The deep learning solution is also easy to use, Eisele said. It can be trained or adjusted by engineers in production without machine vision knowledge simply by taking a picture of a part and hitting a training button. “Everything else happens behind the scenes,” Eisele said.

“When would a classical approach be better, and when would deep learning be better?” Eisele asked. “There is an important difference between classical pattern matching and deep learning-based object detection, and that is, in classical pattern matching, you train one template and then you search for that same template in the image. You can, of course, also train multiple templates and search for multiple objects at the same time, but in essence the training and the run time scales with the number of objects you’re trying to locate. So, in other words, traditional pattern matching in not a classification tool. And here’s where the power of deep learning comes in. Deep learning cannot only locate objects, it can also identify and classify them at the same time so, no matter how many different types of objects you’re trying to locate, as long as you have trained them all, you can do that in one approach basically without any influence on the run time,” Eisele said.

Other scenarios where traditional pattern matching would not fare well would be in identifying multiple instances of an object from many angles; objects that are overlapping beyond 50%; or different multiple objects at the same time.

What applications might be better suited for traditional methods? Deep learning requires many images of an object for proper training. If you want to retrain quickly on the fly during production, deep learning would not be a very convenient approach, Eisele said. Another downside of deep learning is the accuracy. “Generally, if you’re using traditional pattern matching, you get better accuracy, in regard to the position orientation of the part, than you would achieve with deep learning,” Eisele explained.

Typical deep learning applications often involve defect classification. “For example, you’re looking at inspecting glass for quality and, in particular, you would like to classify the defects within that glass to help derive some knowledge about what went wrong in the production process,” Eisele said.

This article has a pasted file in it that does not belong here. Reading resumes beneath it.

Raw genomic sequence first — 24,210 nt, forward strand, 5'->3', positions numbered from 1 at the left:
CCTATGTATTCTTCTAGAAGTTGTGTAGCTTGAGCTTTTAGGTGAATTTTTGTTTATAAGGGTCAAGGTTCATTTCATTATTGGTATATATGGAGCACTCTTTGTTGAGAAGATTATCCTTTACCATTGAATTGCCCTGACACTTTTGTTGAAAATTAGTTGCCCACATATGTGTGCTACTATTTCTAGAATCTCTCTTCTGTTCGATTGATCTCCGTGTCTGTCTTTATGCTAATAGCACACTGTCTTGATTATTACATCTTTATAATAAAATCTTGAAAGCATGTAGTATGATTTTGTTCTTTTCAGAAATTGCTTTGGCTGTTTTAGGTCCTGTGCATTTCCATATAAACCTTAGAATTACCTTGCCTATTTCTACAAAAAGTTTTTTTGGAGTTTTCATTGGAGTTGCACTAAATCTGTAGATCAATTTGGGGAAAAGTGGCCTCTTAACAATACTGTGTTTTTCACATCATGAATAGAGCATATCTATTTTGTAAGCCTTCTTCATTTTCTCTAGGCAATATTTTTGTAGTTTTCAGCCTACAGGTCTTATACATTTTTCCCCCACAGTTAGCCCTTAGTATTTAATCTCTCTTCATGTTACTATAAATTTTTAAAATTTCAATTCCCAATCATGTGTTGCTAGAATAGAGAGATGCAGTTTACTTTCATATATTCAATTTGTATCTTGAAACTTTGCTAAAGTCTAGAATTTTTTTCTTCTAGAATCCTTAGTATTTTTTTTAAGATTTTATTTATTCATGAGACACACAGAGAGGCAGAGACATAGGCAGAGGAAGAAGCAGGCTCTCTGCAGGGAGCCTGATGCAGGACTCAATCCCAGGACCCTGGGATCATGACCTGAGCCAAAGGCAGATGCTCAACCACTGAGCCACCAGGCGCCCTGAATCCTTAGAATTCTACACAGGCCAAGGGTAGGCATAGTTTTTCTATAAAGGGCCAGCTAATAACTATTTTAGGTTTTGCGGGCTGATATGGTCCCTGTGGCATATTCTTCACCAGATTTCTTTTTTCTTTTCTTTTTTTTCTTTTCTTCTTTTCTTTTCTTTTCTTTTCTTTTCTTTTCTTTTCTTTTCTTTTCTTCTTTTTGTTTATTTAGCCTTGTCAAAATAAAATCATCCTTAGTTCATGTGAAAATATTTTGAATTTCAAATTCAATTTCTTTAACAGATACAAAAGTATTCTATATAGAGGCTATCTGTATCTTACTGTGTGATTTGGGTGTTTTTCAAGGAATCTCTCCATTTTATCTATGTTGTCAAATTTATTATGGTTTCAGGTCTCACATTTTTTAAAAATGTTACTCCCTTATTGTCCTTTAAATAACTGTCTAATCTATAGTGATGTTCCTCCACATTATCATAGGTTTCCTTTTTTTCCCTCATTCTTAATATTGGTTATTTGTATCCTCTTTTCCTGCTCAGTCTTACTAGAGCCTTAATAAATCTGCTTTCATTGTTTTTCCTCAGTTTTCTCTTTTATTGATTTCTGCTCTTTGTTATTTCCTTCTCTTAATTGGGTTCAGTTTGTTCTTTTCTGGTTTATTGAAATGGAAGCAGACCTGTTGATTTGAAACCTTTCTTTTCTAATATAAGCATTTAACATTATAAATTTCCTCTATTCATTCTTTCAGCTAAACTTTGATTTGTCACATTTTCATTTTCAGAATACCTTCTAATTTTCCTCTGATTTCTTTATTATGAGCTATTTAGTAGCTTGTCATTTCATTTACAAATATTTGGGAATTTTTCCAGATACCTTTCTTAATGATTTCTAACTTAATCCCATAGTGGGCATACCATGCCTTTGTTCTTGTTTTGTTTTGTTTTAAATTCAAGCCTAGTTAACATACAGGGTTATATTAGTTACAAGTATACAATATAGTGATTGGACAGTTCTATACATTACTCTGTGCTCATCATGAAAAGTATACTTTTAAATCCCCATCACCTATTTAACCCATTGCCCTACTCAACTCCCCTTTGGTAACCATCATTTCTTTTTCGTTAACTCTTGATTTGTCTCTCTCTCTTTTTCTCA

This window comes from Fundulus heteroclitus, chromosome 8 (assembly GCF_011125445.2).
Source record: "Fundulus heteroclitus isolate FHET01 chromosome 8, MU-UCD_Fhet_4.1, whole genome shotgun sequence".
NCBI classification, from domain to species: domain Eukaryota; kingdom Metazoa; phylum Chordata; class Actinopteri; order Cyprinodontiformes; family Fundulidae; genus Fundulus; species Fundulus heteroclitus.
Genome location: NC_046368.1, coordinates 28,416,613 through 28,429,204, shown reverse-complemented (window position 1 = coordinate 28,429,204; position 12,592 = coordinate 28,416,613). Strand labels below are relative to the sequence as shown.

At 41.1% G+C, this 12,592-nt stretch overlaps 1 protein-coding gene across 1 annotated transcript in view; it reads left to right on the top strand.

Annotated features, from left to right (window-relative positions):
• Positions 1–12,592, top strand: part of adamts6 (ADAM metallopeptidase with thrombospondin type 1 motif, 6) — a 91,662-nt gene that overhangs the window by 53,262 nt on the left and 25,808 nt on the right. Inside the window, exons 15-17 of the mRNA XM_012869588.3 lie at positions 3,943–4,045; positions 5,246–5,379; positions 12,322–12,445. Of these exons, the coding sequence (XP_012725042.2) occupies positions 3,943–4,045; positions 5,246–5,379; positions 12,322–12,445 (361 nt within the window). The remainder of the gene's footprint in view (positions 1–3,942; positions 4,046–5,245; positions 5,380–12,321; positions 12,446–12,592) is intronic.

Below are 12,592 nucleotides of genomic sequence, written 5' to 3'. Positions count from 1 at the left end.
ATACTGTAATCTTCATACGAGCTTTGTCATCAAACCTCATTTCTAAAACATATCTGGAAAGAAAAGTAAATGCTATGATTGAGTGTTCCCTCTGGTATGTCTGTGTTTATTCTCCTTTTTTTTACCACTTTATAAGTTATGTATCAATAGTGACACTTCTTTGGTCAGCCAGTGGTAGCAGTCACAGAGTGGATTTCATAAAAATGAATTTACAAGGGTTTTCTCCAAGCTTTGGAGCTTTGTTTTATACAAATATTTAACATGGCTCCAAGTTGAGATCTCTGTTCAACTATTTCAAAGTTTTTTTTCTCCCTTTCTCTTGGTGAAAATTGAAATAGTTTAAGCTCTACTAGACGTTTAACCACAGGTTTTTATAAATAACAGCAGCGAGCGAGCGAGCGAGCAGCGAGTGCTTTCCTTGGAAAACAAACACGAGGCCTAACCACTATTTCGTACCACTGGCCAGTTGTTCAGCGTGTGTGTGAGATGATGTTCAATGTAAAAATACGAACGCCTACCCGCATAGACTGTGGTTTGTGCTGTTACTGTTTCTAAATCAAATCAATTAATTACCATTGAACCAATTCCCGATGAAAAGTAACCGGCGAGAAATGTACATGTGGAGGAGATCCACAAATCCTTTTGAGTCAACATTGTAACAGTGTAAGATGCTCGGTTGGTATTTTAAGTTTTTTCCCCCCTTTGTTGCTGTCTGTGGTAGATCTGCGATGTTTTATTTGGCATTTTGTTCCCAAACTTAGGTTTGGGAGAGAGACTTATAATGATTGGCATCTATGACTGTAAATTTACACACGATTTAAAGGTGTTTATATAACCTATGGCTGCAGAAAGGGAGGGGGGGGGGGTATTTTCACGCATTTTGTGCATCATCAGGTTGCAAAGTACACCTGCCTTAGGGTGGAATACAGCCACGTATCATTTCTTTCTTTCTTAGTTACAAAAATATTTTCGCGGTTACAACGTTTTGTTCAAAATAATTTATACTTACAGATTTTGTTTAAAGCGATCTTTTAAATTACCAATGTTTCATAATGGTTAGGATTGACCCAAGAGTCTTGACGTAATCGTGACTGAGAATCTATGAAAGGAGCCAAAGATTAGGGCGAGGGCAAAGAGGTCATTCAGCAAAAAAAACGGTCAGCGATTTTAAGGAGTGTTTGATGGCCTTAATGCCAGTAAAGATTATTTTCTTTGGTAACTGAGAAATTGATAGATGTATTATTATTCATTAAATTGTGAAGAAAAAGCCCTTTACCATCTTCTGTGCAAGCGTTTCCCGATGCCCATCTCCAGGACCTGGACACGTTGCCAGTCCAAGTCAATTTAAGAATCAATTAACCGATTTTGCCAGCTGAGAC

For starting a new production run on a part that has never been produced before, it would be difficult to gather all the needed data for training a deep learning network. Without defect examples, the deep learning system cannot be trained. “A common complaint I hear from customers, and rightfully so, is that deep learning is a black box. Once a deep learning network is trained, there’s little you can adjust. The only way you can change its behavior is to retrain it, using a different image set,” Eisele said.

Code reading is used across almost every industry, for tracking parts through production to delivery, and the increase in ecommerce has placed additional challenges on logistics. Labels that are wrinkled, torn or hidden behind plastic wrap can be quite challenging for code reading, Eisele said. “This is an area where deep learning and traditional methods meet,” he said. Deep learning would be able to locate the codes in the images, but in an application like barcode reading, the system still needs to determine the width of the bars and the gap between the bars and for that step classical machine-visions tools are still used today,” Eisele said.

ALSO READ: Vision is not always clear

Is deep learning the holy grail of machine vision? “Deep learning certainly is a very powerful technology, but it certainly also has its downsides,” Eisele said.

“Deep learning is another tool in your machine vision toolbox, and it really comes down to selecting the right tool for the task. Don’t get hung up on the technology, and really try to determine what is the best suited for the particular application you’re trying to solve,” Eisele said.

About the author: Anna Townshend
Anna Townshend has been a writer and journalist for almost 20 years. Previously, she was the editor of Marina Dock Age and International Dredging Review, published by The Waterways Journal, until she joined Putman Media in June 2020. She is the managing editor of Control Design and Plant Services. Email her at [email protected].